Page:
In Praise of Thomas Friedman

I don't usually have much time for the wealthiest journalist in America Thomas Friedman. His ideas are of the slippery-minded Malcolm Gladwell sort, that neat-sounding neatly portrayed paradigm (buzzword free with purchase) that proves itself false under the slightest questioning, yet manages to suck in millions of well-meaning readers who never question. His column today is not of this sort, however, and actually glances past a vital truth:

My friend Rob Watson, the head of EcoTech International, has a saying about Mother Nature that goes like this: “Mother Nature is just chemistry, biology and physics. That’s all she is.” And because of that, says Rob, you cannot spin Mother Nature. You cannot bribe Mother Nature. You cannot sweet talk her, and you cannot ignore her. She’s going to do with the climate whatever chemistry, biology and physics dictate. And Mother Nature always bats last, and she always bats a thousand.

There is a parallel with markets. At their core, markets are propelled by fear and greed. They’re just the balance at any given moment of those two impulses. Over the long run, you cannot spin the market. You cannot sweet talk it into going up or beg it not to go down. It’s going to do whatever it’s going to do — whichever way greed and fear tug it. And the market always bats last and it always bats a thousand.
The vital truth lies in the parallel between Nature and Market; it's merely glancing that truth in Friedman's telling in part because of the personification (the baseball metaphor is not only silly, it's meaningless: what is "batting a thousand" for nature or the markets? Puzzle ye eternally, o credulous reader!), but also because of the word "balance."

Nature does not "balance": Nature is at war. Spiders spin webs, lions hunt zebra, dogs eat ducks, cats eat songbirds, hawks eat cute fluffy bunnies, humans eat everything, and bacteria eat it all, and us, when we're done. Nature rewards winners and punishes losers: nature is unfair. The monkey born stronger gets more food, and gets stronger yet; then it becomes a bully, and steals food away from others; eventually it becomes alpha monkey and can take food from whomever it pleases, not to mention smash in the skulls of baby monkeys that aren't his personal spawn so he can replace them with his own little army of food-stealing beasts. The opposite happens to the ones born weak: the words "nasty, brutish, and short," come to mind. What appears to some as "balance" is actually tension: gridlock. When the wolves have plenty of deer to eat, more pups grow up strong wolves. They eat and eat until there aren't enough deer to sustain them. Then they starve and starve. When the deer have plenty of vegetation to eat, more fawns grow into big strong deer. They eat and eat until there isn't enough vegetation to sustain them. Then they starve and starve. This isn't "balance": this is an unregulated, competitive natural system. And the comparison to a market is a good one: an unregulated or poorly regulated market acts just like nature: it's full of pain for lack of planning.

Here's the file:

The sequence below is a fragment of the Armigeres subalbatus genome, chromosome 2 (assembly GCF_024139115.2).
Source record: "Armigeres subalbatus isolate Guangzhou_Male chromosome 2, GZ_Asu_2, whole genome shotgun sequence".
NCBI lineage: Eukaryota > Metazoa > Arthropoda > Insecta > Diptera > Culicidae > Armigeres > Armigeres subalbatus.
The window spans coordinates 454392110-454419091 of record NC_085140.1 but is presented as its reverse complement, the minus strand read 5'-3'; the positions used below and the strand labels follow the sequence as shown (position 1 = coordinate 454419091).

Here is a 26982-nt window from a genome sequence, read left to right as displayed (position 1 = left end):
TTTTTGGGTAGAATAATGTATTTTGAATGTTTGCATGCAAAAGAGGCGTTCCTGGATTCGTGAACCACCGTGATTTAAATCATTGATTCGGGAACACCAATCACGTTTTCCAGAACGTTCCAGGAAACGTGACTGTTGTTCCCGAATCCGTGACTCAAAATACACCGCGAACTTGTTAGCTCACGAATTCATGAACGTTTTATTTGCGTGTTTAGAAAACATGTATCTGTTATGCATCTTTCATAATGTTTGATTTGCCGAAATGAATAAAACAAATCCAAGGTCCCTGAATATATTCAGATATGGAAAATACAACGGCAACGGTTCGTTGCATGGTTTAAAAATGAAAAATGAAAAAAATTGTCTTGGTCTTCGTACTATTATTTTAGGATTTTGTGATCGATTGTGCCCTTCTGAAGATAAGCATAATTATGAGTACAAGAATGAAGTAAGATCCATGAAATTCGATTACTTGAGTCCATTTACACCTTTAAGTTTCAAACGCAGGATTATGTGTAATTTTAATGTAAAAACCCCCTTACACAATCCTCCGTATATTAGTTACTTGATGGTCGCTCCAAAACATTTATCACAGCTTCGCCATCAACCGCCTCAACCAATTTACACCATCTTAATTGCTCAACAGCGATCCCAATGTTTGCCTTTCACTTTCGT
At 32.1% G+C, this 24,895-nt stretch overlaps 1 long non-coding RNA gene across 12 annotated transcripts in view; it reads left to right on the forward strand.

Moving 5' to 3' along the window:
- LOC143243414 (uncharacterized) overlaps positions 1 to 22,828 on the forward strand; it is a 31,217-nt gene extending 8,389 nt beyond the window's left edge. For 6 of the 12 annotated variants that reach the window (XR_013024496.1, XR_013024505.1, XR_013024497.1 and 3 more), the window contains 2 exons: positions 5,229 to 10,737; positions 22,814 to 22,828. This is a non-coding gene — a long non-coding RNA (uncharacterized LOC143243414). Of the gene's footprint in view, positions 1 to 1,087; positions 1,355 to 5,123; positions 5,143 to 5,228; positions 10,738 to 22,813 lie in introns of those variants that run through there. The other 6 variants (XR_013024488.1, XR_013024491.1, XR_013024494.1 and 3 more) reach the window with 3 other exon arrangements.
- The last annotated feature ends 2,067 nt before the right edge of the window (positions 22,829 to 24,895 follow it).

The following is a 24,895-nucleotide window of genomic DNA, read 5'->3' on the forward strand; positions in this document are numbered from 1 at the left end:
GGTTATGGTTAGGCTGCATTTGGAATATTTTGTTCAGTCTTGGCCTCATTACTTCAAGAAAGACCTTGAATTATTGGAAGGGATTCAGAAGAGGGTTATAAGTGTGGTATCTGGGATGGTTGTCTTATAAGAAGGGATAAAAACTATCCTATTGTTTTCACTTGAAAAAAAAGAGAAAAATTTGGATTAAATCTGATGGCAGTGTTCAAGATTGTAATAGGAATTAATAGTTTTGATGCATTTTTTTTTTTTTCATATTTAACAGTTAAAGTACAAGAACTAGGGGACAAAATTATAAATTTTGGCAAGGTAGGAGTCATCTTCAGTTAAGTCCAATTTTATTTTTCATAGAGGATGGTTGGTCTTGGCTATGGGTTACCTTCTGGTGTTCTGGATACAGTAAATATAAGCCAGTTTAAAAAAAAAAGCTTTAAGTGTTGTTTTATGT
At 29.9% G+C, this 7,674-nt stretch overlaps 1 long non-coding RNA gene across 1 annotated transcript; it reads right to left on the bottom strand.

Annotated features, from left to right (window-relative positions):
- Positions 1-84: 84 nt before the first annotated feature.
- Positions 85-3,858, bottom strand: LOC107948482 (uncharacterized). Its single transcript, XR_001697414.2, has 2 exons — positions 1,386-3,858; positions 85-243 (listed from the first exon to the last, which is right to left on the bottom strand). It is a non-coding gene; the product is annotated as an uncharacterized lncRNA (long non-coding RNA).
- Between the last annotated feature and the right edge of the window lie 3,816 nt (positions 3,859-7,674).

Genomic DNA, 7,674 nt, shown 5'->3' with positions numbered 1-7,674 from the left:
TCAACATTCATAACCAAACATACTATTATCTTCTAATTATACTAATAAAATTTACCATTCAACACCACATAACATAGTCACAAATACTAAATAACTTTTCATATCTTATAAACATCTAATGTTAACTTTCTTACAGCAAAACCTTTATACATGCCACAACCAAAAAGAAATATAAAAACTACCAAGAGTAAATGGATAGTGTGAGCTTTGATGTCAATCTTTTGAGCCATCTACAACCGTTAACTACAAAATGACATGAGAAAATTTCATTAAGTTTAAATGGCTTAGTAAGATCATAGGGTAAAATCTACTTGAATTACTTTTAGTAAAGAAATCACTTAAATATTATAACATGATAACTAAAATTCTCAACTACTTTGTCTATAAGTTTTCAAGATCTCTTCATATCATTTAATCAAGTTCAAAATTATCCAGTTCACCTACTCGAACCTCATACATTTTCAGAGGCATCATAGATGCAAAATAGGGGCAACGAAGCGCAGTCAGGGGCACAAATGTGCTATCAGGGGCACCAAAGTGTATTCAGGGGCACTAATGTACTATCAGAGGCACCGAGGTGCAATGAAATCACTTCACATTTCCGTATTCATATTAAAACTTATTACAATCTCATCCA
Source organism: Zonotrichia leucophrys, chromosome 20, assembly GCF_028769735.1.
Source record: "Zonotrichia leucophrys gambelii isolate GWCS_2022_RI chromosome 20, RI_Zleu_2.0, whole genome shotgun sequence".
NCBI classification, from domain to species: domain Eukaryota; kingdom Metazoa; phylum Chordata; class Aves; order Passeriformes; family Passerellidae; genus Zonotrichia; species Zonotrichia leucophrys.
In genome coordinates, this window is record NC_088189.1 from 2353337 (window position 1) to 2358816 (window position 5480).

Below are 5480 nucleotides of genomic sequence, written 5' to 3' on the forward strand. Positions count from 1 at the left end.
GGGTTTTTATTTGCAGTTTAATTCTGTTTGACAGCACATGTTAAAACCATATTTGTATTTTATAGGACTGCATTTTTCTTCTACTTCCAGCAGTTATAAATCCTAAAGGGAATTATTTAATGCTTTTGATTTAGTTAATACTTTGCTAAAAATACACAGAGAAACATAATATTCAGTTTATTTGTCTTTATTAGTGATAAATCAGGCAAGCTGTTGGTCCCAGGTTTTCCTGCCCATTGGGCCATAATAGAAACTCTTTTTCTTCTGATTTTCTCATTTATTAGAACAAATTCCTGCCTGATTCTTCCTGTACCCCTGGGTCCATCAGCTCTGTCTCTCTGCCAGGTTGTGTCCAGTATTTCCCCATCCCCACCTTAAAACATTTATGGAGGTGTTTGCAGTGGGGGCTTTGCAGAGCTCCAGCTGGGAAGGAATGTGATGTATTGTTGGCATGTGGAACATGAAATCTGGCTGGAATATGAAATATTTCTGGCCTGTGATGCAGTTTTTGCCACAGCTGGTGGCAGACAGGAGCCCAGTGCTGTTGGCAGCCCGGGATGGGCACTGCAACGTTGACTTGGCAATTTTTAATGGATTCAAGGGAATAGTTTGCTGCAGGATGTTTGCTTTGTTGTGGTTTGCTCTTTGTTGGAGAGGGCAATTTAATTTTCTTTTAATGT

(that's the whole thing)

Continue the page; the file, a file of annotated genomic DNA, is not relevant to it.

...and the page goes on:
People feel bad for the poor deer and wolves -- we don't like to see them starve! -- so we take matters into our hands and shoot some of them, we "cull the herd." We try to create a balance, something humans are capable of conceiving of and trying to create, though nature, having no intelligence behind it, is not. Just as the market, having no intelligence behind it, is not. So how can humans create a balance in a market? Well, we could go back to that deer/wolf metaphor and open hunting season. Just don't shoot your investment-bank-CEO from a plane. It's not sporting.

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